“Do­ing busi­ness in the civil­ian world is not as struc­tured as the mil­i­tary, so you have to de­velop that struc­ture your­self,” said Ben­son, who served in the Army in­fantry dur­ing the Iraq in­va­sion in 2003. “It’s a lot eas­ier with a good team around you and peo­ple you en­joy do­ing it with.”

At no cost, Ben­son’s group flies in mil­i­tary vet­er­ans for three days of open skies, good food and ca­ma­raderie, help­ing con­nect them with one an­other and, in

some cases, with po­ten­tial em­ploy­ers af­ter­ward. Many are deal­ing with bat­tle fa­tigue or post-trau­matic stress dis­or­der, and War Horses aims to get them into the right mind­set for the tran­si­tion.

“I don’t care what your rank is, or whether it’s for per­sonal or pro­fes­sional growth,” Ben­son said. “The horses are the bridge, and the vet­er­ans are their own best ther­apy.”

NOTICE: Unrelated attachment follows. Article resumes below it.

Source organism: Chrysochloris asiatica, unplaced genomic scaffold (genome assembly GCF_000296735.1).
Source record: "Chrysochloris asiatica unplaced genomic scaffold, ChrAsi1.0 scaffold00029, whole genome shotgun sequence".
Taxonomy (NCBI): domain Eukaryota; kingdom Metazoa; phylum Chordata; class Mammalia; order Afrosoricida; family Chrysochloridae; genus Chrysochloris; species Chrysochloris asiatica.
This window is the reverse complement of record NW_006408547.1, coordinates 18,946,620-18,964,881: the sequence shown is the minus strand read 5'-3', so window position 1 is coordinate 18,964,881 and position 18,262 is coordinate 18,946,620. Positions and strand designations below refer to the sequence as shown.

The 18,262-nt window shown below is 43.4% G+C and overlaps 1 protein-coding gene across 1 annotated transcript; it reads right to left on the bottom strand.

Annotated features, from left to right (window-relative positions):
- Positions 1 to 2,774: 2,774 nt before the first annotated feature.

Mont­gomery’s farm spans 297 acres, with be­tween 60 to 100 cows on-site at any given time. While tra­di­tional beef breeds are har­vested around 18 months of age, his are pro­cessed at be­tween 26 and 30 months, due to a slower feed­ing process that does not use hor­mones.

While the busi­ness serves de­li­cious beef to cus­tomers, it serves a lot more than that to its em­ploy­ees.

“War Horses for Vet­er­ans is a unique part­ner­ship for us to step into, not only be­cause of the agri­cul­ture ties but be­cause we have the same be­liefs about get­ting vets back on their feet,” said Mont­gomery. “It’s not about giv­ing a hand­out, but giv­ing them tools to use in the work­force. That in­cludes net­work­ing, hook­ing them up with peo­ple who can be men­tors for them in what­ever type of job they are look­ing for.”


Pa­trick Mont­gomery, who spent sev­eral years sta­tioned at Ge­or­gia mil­i­tary bases, was raised in Mis­souri, though he did not grow up around cat­tle. At­tend­ing col­lege to be­come a vet­eri­nar­ian, he in­stead dis­cov­ered a pas­sion for large an­i­mals and busi­ness.


KC Cat­tle Co. serves hor­mone-free Wagyu beef, a Ja­panese cat­tle breed. Pa­trick Mont­gomery founded the com­pany on Aug. 1, 2016, after four years in the Army and two de­ploy­ments to Afghanistan.